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BERLIN, Nov 6 (Reuters) - German industrial orders rose more than expected in September, data showed on Wednesday, offering some hope for manufacturers in Europe's biggest economy as they head into the fourth quarter after a tough spell.
Germany's export-reliant manufacturers have been suffering from a slowing world economy and business uncertainty linked to a trade dispute between the United States and China plus Britain's planned, if delayed, exit from the European Union.
Contracts for 'Made in Germany' goods rose 1.3% from the previous month, helped by increases in both domestic and foreign demand, the Federal Statistics said. That compared with a Reuters consensus forecast for a rise of 0.1%.
The economy ministry said the numbers were a good starting point for the final quarter of the year and pointed out that business expectations had also brightened. "Both of these could point to a bottoming out of orders," said the ministry.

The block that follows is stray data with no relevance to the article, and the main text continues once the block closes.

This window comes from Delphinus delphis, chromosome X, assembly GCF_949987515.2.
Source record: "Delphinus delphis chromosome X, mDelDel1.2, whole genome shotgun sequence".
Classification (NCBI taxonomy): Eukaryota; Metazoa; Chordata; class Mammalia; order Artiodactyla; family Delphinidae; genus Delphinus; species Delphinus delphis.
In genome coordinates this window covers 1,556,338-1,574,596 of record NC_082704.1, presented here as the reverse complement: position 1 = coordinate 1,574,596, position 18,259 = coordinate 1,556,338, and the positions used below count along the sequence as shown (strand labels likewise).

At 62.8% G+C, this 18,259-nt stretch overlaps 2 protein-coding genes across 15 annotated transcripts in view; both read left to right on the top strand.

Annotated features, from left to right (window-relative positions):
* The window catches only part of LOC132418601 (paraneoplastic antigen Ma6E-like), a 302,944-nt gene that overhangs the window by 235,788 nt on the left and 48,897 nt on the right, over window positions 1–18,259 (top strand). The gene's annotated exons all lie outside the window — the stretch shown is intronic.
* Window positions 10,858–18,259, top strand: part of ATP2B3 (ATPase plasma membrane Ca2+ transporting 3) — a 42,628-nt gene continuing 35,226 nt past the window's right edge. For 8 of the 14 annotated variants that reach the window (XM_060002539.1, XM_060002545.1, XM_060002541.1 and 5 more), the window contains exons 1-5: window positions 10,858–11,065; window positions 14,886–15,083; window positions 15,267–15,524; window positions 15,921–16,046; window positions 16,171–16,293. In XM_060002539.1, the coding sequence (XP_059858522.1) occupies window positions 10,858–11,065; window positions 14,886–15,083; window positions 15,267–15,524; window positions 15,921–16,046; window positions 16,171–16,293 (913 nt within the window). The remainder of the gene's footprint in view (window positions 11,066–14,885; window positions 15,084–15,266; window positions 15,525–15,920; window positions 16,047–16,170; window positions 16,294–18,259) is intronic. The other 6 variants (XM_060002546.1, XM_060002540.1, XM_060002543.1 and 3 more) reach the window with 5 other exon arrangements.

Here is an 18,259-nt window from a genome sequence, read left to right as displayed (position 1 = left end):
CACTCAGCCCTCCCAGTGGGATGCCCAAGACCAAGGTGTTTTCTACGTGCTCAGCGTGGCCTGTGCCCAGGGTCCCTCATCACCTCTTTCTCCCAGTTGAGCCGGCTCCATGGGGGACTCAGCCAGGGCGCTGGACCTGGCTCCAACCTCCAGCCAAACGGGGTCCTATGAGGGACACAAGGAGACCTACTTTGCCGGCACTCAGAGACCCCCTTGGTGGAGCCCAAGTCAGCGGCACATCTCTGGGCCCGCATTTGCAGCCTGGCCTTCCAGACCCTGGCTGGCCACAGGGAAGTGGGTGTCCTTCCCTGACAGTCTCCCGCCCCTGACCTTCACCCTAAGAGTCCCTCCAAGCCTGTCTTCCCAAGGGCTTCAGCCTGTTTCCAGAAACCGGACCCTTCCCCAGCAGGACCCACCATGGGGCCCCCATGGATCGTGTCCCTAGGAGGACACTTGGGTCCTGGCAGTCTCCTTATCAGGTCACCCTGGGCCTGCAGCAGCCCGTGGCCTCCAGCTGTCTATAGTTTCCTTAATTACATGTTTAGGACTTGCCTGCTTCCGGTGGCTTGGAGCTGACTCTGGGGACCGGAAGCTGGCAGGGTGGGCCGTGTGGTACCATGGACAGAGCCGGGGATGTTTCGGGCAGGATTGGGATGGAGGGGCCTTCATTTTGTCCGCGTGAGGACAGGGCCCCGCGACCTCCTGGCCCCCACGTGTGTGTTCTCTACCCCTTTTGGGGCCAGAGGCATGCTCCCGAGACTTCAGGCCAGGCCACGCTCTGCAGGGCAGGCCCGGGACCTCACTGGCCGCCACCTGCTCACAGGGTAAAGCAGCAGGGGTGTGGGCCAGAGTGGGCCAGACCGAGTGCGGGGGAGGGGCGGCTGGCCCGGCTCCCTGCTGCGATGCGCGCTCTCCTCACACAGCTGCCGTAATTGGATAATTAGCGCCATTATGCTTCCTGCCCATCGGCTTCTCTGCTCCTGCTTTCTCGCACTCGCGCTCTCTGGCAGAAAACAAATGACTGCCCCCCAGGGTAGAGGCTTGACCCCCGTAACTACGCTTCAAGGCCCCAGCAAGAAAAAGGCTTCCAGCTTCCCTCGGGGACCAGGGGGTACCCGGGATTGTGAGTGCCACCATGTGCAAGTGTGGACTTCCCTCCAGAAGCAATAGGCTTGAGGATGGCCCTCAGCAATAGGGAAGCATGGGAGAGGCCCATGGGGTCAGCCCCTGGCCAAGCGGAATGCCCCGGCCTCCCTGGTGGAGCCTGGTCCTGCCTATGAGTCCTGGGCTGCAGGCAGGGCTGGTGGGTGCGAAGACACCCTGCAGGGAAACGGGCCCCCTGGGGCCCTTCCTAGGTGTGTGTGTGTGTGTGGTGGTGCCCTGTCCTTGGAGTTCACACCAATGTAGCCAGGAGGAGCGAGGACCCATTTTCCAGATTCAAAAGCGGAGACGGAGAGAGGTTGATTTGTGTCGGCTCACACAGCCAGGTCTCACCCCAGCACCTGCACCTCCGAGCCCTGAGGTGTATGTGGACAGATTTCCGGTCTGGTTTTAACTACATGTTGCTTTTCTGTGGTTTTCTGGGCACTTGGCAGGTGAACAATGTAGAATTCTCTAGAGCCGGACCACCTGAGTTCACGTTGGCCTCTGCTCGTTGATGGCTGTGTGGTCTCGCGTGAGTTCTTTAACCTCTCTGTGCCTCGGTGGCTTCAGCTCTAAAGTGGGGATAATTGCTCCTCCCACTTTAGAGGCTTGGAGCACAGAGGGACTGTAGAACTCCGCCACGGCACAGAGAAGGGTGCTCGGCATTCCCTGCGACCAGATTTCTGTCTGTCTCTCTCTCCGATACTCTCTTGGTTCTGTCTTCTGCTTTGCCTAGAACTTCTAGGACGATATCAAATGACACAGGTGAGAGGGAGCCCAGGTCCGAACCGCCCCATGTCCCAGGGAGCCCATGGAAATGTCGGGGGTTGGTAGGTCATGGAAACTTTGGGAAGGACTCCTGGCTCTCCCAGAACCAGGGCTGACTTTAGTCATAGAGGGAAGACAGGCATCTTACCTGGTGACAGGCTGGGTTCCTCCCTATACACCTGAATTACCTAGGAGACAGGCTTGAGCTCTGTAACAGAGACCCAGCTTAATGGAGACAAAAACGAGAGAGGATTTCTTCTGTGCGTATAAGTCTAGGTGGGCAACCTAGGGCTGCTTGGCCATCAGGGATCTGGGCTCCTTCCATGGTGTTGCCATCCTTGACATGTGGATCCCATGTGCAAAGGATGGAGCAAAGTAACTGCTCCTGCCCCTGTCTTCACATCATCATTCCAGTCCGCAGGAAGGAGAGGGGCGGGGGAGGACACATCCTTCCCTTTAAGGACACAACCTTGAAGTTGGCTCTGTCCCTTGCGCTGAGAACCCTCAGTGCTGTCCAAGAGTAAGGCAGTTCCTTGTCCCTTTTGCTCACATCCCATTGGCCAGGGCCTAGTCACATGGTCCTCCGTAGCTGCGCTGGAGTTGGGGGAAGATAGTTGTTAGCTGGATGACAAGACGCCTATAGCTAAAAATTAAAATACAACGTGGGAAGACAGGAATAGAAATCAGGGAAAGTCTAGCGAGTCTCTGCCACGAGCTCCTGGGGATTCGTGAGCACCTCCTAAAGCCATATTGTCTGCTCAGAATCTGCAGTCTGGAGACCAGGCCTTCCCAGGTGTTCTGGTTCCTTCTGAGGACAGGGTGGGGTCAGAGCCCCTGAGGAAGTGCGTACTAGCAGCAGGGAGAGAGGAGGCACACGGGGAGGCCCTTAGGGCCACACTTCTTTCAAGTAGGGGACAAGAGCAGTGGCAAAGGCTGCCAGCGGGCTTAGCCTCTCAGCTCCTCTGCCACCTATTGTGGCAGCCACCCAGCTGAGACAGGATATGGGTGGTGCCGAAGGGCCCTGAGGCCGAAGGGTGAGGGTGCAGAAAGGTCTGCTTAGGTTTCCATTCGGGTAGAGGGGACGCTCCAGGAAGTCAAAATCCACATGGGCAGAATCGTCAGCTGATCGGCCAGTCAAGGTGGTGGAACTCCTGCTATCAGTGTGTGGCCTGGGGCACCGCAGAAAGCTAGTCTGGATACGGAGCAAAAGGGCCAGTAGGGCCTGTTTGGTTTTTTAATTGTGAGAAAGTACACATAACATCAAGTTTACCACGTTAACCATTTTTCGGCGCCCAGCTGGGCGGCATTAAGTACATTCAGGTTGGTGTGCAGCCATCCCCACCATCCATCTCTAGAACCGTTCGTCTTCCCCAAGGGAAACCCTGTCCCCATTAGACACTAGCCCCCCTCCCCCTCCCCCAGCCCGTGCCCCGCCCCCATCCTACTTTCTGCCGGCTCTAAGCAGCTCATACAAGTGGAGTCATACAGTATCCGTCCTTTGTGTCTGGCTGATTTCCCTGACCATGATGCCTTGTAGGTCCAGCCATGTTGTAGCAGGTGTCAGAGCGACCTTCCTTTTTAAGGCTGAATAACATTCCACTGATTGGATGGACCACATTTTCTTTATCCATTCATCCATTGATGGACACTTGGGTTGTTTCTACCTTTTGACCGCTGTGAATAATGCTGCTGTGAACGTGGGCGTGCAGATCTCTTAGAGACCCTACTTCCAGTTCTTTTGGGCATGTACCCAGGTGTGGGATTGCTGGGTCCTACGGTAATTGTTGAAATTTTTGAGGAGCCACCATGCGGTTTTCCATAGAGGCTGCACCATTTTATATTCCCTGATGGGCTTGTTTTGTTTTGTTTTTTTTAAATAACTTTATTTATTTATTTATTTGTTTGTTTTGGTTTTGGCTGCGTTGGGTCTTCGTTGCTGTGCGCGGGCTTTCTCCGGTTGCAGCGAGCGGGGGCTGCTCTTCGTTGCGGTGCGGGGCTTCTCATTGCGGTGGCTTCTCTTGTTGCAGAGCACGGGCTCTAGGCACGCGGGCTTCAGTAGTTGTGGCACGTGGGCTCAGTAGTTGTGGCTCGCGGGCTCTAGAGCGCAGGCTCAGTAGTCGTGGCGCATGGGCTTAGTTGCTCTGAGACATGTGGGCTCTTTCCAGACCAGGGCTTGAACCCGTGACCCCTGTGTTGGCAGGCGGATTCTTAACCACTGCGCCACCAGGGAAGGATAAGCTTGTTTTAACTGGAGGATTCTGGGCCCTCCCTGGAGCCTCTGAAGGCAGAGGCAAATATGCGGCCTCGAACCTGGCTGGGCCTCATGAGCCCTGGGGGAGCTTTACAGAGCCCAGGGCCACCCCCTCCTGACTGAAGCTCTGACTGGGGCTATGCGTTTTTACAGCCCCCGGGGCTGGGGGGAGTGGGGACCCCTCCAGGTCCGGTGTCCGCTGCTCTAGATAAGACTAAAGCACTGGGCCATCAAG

The economy shrank by 0.1% in the second quarter and recent data have pointed to continued weakness in manufacturing in the third quarter, which could put Germany in recession. Most economists define a recession as two straight quarters of contraction.
Domestic orders rose by 1.6% while contracts from abroad were up 1.1%, although those from the euro zone were 1.8% lower.
"At last a positive surprise from German industry... This seems to be a really good number, especially as more orders came from home and abroad," said Jens-Oliver Niklasch, senior economist at Landesbank Baden-Wuerttemberg.
"It looks at the moment like a bottoming out. The downturn is not continuing, although new impulses for growth are thin on the ground," he said.
(Reporting by Madeline Chambers Editing by Michelle Martin)